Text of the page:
Deliberately policy by Apple to slow down older iPhone models, results in another financial settlement for investigation by US states
Apple is to pay $113m (£85m) to settle an official investigation by 33 US states into its deliberate policy of slowing down older iPhone models.
Apple had claimed the slowdown would help avoid unexpected handset shutdowns and preserve older batteries, but the US states had claimed that Apple had done this to force users to purchase new devices.
This settlement is on top of the $500 million litigation settlement announced in March 2019 in the United States.
In July this year Apple confirmed that affected users could claim $25 (£20) for each affected handset. US owners of iPhone 6, 6 Plus, 6s, 6s Plus, 7, 7 Plus, and SE devices are all entitled to the $25 payment.
The whole issue began back in December 2017, when it was discovered that Apple had deliberately slowed down older iPhones, which it claimed would help avoid unexpected handset shutdowns.
The issue was discovered when an iPhone user shared performance tests on Reddit that revealed that a iPhone 6S had slowed down considerably as it had aged.
However the handset suddenly sped up again after the battery was replaced, pointing to a deliberate policy by Apple to slow older iPhones.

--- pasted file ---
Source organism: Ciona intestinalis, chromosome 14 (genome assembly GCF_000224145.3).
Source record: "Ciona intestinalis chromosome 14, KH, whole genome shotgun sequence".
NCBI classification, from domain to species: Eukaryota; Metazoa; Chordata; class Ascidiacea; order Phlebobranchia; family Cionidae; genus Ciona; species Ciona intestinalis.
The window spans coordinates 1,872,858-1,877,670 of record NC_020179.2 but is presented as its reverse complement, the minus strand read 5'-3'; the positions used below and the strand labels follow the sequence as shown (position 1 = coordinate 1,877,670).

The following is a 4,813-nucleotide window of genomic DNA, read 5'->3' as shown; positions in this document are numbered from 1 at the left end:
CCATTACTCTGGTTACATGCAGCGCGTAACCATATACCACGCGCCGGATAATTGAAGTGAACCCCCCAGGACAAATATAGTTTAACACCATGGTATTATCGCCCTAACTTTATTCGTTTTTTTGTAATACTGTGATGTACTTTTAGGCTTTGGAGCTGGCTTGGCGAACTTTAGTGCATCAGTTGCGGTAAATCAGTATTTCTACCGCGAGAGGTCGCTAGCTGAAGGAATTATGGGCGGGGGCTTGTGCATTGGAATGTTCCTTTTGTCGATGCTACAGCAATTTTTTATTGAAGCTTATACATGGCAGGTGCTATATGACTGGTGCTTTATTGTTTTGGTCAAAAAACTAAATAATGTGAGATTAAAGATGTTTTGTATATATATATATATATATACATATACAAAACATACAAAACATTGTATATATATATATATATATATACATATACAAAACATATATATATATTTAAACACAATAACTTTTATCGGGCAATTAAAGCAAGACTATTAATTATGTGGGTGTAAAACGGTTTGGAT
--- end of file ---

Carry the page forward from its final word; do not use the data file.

In the ensuing outrage, Apple was forced to say sorry over the matter and lowered the price for replacement batteries to $29 from $79, but it denied accusations at the time that it was a clumsy attempt to force customers to upgrade to new handsets.
Apple’s official position on the matter remains that lithium-ion batteries become less capable of supplying and maintaining peak current demands, as they age.
Apple insisted its slowdown (or throttling) was designed to stop older iPhones unexpectedly shutting down, so as to protect its electronic components.
But just one week after Apple’s admission in December 2017 that it slowed down older iPhones, three class-action lawsuits were launched in the US against the iPad maker.
Plaintiffs argued they didn’t consent to the company’s “interference”, and the lawsuits were eventually combined into a single case against the tech giant.
That lawsuit resulted in the $500 million settlement. Now the firm is paying $113m to settle the investigation by US states.
Under the settlement, Apple according to the BBC did not admit to any wrongdoing or breaking any law.
Apple also agreed for the next three years to provide “truthful information” about iPhone power management across its website, software update notes and iPhone settings.
In May 2019 on this side of the pond, Apple promised the UK competition watchdog, the Competition and Markets Authority (CMA), to be “clearer and more upfront with iPhone users about battery health and performance,” after the CMA investigated the American tech giant.